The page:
**Some of you refer to this as the “finish” but let’s be honest. Don’t we all just want to know if it burns good?

Before we close the book on this review I want to share a few parting thoughts.

Prior to last night’s launch party I shared my tasting sample with several bourbon drinkers with palates that I greatly respect. All of them enjoyed the juice and found its profile to be unique and intriguing based on the blend of three different mash bills. When I asked for their opinion on where it should be priced, they all said the $40-$50 range. Exactly where I thought it should be priced.

Armed with this feedback, I made the same inquiry of people who attended the bourbon launch party last night. Everyone really enjoyed the bourbon and had nothing but positive things to say about its nose, flavor and finish. However, every person I spoke to expressed concerns over the retail price point. Feedback was that it was too high and out of line with other products readily available on the market.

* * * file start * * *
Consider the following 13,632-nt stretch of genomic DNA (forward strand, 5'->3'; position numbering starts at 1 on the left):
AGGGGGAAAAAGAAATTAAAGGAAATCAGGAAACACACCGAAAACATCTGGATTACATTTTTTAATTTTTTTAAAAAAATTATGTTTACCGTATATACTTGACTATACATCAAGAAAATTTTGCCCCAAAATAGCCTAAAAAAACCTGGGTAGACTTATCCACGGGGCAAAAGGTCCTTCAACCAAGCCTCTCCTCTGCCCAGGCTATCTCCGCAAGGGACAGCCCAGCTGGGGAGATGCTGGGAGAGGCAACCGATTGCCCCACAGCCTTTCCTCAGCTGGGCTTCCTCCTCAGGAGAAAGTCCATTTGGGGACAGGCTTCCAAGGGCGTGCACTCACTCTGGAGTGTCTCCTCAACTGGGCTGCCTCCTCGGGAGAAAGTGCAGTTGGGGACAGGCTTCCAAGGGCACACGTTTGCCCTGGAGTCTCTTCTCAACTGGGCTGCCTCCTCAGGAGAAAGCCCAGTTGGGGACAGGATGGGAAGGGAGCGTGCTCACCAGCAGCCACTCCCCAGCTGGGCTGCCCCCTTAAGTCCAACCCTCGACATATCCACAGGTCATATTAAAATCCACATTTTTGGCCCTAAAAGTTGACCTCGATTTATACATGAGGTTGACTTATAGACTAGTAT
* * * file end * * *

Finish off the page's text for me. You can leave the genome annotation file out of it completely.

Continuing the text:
Ultimately it’s Luxco’s call on how they price their products and how to deal with the market’s feedback. As for me, I will enjoy the bottle I have but won’t be rushing out to buy another. Perhaps a comparison will help those of you on the fence make a final decision regarding Blood Oath.

In my opinion–and mine alone–you would be far better off buying a bottle of Blood Oath at $89.99 then purchasing any of the Orphan Barrel releases that I’ve reviewed. Whether you feel that you’re paying too much for this juice or not, at least you’re getting a solid bourbon with an enjoyable flavor profile and good balanced finish. Outside of this comparison folks you’re on your own.